The Big Lie: Narco-Terrorist Boogeymen and Our Government Saviors
EspañolIn previous columns, I have focused on the disastrous consequences of current immigration and drug policies in the United States. We’ve examined the bizarre premise from which these policies are built, the injustices they cause, and their ongoing capacity to ruin and end lives.
The pretext for the enforcement of these laws, for the continued militarization of the border and local police, for the expansion of internal checkpoints and further sacrifices of personal liberty is, and has been for decades, the threat of drugs and those who traffic in them. In fact, without the proposed threat of “reefer madness” or narco-terrorist boogeymen like Joaquin “El Chapo” Guzman, this entire house of cards would crumble.
For this reason, continued research into the effects and medical benefits of a drug like marijuana remains critical within this conversation. As more of the science comes in and stigmas are washed away, the legalization of marijuana in several parts of the world, including the United States, becomes almost a foregone conclusion. However, as long as the prohibition of any narcotic persists and governments fuel lucrative black markets, the “boogeymen” and their associates will thrive.
So, who are these “bad guys” that demand so much attention, and what are the authorities actually doing to try and stop them?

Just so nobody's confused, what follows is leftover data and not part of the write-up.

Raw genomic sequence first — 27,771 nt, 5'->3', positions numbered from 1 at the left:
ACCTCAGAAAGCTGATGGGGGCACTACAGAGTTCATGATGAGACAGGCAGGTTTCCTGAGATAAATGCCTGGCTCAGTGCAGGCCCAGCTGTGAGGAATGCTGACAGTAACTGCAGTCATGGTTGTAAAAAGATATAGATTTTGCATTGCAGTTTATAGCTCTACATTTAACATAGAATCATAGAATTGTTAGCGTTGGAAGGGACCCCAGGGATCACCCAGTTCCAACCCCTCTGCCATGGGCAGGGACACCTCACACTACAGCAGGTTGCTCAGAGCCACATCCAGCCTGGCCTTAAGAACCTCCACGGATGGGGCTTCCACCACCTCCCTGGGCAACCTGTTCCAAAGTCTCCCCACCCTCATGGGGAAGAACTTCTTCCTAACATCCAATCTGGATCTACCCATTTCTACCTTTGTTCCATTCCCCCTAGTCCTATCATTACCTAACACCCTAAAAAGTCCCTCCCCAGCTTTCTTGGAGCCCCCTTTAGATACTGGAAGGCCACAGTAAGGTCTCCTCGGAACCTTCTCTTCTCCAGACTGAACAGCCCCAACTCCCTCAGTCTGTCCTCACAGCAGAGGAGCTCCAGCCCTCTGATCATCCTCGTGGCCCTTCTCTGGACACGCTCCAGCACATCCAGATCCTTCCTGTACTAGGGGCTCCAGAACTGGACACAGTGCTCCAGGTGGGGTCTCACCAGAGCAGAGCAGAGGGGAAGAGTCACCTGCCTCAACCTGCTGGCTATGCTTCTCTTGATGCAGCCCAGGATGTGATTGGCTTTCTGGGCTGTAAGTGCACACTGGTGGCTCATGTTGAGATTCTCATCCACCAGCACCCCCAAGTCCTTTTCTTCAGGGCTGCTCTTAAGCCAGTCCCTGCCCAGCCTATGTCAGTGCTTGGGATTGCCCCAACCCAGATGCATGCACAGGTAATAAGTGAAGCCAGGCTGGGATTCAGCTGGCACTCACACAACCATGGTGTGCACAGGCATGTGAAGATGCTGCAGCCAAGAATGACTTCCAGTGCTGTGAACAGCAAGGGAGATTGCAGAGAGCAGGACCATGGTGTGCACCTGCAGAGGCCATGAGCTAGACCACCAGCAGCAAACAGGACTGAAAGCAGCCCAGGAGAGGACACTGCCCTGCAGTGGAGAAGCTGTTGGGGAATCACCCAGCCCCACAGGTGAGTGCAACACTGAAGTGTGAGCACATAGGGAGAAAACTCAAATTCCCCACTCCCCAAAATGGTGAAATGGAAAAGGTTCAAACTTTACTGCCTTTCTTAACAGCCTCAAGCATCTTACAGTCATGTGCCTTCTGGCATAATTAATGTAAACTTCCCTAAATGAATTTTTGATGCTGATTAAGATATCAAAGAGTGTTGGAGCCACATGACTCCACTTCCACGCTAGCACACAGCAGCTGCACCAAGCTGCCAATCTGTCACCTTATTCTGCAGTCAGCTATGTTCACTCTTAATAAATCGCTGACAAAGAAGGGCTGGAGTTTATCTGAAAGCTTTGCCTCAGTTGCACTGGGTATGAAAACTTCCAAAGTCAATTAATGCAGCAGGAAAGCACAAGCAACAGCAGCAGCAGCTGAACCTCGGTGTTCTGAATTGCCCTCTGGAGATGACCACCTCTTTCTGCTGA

Anabel Hernández, a Mexican journalist and author of Los Señores del Narco (recently translated into English as Narcoland), spent five years researching this very question. Her answers so threatened the established order that attempts were made on her life (on orders, it is believed, from Mexico’s former secretary of public security, Genaro García Luna). As a result, she is now forced to live with bodyguards under 24-hour security protection.
In an interview conducted just last week on my podcast, Demanufacturing Consent, Hernández provides details that shake the core of the official government narrative and shatters commonly held drug war myths.
It is generally acknowledged that the modern-day escalation of violence in Mexico, amid the brutal turf war between rival cartels, was sparked by the Houdini-like prison escape of “El Chapo” Guzman. The truth of this escape — including who may have aided El Chapo and who stood to benefit from his release — is essential to understanding the current working dynamic between the cartels, police, Mexico’s federal government, and big business in Mexico and throughout the world.